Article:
Pope Francis during Mass in Port Louis, Mauritius © Alessandra Tarantino
Integrity of creation, peace and interreligious dialogue – these aspects are the focus of Pope Francis’ current trip to Africa. Father Hans Vocking draws a first interim balance before the last station Mauritus.
Interviewer: If you look back at the stops on the trip so far; has Pope Francis been able to make a statement?
Father Hans Vocking (Order of African Missionaries White Fathers): I think so. I think he has made his mark in the political arena, but also in the ecclesial arena. He met with politicians and representatives of civil society, where he clearly pointed out the needs and the necessities of political change. In addition, he has made the holistic claim: It is not enough to just talk about peace, you have to work for it.
He made similar remarks to representatives of the Catholic Church. In his speeches to bishops, priests and women religious, Francis also pointed out that the church must play its role in the social, political and cultural context. The biggest sign he set was definitely the meeting with young people from different religions. There he pointed out the peaceful coexistence and explained that it depends on the young people how the future of the respective country looks like.
Interviewer: We look first at the stations in Mozambique. There, the government and the opposition signed a peace treaty only this summer. Francis has now spoken with politicians and church representatives. What can he achieve concretely?
Vocking: One visit cannot change the world, even in Mozambique. But I believe that the pope has found the right words. Mozambique has been at war since independence. And the August peace resolution is on shaky ground, it must be recognized. But the pope has called the politicians to order and said: you are responsible for this and you must commit yourselves so that the population can follow you.
It’s similar in the church: the bishop may be the shepherd, but if he has no more sheep, he can talk in the desert. And it is not enough just to point to a future world, but also to a responsibility for the present and for today’s society.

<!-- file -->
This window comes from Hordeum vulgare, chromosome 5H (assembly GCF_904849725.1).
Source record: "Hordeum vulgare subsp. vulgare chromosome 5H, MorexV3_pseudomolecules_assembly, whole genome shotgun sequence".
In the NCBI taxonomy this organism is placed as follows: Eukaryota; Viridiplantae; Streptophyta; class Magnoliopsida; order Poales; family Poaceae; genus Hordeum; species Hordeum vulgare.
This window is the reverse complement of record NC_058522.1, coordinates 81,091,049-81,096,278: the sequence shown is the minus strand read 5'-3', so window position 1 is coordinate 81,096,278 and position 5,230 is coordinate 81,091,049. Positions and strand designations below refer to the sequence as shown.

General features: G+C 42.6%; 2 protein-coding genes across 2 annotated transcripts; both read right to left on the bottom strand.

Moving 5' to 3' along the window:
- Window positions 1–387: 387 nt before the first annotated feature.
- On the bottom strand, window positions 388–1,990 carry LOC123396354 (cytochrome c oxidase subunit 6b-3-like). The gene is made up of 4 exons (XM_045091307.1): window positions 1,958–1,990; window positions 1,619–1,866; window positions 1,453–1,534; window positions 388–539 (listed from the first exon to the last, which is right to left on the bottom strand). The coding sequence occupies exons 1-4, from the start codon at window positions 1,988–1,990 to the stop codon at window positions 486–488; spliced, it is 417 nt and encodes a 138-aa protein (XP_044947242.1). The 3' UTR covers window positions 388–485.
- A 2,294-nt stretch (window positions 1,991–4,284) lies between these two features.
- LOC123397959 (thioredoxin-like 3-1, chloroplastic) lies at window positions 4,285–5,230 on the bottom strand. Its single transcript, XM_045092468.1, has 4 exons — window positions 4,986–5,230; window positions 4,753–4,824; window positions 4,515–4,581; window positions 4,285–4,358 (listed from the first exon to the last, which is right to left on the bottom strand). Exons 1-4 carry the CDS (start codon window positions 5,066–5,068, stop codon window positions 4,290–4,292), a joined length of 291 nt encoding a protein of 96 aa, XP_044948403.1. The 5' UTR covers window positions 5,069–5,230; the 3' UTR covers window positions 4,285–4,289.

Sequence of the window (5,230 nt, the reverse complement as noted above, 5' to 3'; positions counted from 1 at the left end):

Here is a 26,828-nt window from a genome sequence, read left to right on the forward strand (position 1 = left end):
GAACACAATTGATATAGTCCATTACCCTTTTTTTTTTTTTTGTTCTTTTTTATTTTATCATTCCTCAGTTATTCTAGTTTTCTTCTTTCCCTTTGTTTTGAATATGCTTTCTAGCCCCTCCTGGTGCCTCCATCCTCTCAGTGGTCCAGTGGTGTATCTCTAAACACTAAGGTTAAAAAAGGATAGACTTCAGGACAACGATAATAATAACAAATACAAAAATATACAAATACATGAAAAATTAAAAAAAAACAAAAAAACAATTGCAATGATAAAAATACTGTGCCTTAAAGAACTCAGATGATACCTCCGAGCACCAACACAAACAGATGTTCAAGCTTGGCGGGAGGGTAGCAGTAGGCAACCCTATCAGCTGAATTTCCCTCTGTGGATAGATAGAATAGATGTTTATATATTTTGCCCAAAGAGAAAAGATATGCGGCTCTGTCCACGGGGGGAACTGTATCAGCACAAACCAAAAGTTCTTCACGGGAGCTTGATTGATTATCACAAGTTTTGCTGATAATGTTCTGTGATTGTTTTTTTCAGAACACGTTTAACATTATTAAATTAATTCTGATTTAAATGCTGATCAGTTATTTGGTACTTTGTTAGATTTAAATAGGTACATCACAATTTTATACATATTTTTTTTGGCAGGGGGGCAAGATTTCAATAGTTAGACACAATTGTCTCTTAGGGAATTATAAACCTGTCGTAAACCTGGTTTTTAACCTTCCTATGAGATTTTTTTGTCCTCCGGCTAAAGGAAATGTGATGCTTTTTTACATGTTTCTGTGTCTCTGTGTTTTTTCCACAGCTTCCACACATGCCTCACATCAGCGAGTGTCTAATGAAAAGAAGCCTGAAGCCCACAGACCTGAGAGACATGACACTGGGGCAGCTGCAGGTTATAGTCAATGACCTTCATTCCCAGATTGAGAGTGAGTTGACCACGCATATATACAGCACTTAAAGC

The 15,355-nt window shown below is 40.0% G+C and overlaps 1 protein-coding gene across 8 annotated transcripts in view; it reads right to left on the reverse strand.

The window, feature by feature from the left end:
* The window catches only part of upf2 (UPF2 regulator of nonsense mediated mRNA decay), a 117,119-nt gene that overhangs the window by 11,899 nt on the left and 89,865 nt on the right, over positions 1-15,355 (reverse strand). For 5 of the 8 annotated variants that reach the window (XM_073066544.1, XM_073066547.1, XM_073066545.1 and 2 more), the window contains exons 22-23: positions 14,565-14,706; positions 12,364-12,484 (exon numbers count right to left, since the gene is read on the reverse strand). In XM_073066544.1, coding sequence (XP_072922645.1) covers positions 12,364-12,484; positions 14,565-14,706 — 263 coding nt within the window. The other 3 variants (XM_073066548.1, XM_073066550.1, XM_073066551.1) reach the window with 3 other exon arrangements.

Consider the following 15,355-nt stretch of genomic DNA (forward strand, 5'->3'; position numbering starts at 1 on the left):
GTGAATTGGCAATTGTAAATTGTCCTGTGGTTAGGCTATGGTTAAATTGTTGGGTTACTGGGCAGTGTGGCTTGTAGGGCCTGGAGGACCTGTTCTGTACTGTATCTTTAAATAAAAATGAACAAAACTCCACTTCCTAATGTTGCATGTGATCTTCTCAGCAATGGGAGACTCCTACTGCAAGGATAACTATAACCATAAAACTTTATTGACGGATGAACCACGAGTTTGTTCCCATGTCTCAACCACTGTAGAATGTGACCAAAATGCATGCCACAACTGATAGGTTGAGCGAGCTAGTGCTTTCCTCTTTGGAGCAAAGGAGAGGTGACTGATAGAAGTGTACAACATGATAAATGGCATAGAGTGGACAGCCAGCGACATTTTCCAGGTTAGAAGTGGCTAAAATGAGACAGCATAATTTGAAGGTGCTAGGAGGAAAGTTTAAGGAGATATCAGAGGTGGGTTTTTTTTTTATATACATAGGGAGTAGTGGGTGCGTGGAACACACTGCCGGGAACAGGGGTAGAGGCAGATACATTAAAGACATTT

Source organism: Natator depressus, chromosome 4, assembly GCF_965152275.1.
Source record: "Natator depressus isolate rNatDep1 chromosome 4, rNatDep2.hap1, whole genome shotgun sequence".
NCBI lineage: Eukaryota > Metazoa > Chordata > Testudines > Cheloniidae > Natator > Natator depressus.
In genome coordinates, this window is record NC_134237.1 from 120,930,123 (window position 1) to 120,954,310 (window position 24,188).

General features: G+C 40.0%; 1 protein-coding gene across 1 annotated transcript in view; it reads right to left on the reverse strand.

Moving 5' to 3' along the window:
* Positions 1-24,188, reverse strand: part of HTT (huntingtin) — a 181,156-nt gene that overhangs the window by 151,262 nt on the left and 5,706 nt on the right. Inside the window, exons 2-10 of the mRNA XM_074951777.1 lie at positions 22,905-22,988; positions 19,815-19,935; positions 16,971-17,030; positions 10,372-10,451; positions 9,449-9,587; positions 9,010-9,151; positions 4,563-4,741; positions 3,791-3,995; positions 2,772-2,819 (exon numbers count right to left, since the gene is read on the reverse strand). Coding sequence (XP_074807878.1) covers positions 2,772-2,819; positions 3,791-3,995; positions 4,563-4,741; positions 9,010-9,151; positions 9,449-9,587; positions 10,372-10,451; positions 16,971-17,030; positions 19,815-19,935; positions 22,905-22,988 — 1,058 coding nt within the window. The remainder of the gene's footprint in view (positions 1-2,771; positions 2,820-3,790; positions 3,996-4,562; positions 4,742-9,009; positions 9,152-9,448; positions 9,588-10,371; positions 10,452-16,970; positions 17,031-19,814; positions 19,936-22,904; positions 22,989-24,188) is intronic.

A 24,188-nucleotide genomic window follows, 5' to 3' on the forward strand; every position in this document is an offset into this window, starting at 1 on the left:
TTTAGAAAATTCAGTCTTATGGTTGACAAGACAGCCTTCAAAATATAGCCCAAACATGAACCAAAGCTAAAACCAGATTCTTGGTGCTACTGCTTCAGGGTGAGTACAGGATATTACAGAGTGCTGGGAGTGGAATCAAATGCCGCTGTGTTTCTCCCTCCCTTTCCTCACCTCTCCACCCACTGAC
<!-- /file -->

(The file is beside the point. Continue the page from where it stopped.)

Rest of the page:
Interviewer: In Madagascar, Pope Francis warned against the instrumentalization of religions at a Mass attended by about one million faithful. He said that those who misuse God’s name or religion to justify acts of violence are not acting in a Christian sense. The suffering of the people was not God’s plan. That is, it becomes already clear and clear.
Vocking: Madagascar is a special case. There was also a war between church and state. And the only blessed the country has, just in this church struggle in the 19. The foundation strongly represents and defends the interests of Catholics in the twentieth century.
The Pope is right when he points out that the Catholic Church is part of society. It also has a political responsibility. It cannot pass everything off to the politicians, but must also play a role itself. That is why the Christian message is holistic. The Church must get involved and ensure that Catholics themselves find the courage to get involved politically.
Interviewer: The pope’s last stop, starting today, is Mauritius, an island off the east coast of Africa. What awaits the Pope there in terms of content?
Vocking: I think Mauritius has it earmarked for interfaith. Here the Catholic Church is in the minority. Hindus are the largest religious group, and Muslims and Buddhists also live there. It really is an interfaith society.
So I think this is where he will bring the interfaith aspect to the forefront. He has always said he wanted to address three areas: The integrity of creation, peace and interfaith dialogue. And Mauritius is certainly an island where this can and must be practiced.
The interview was conducted by Carsten Dopp.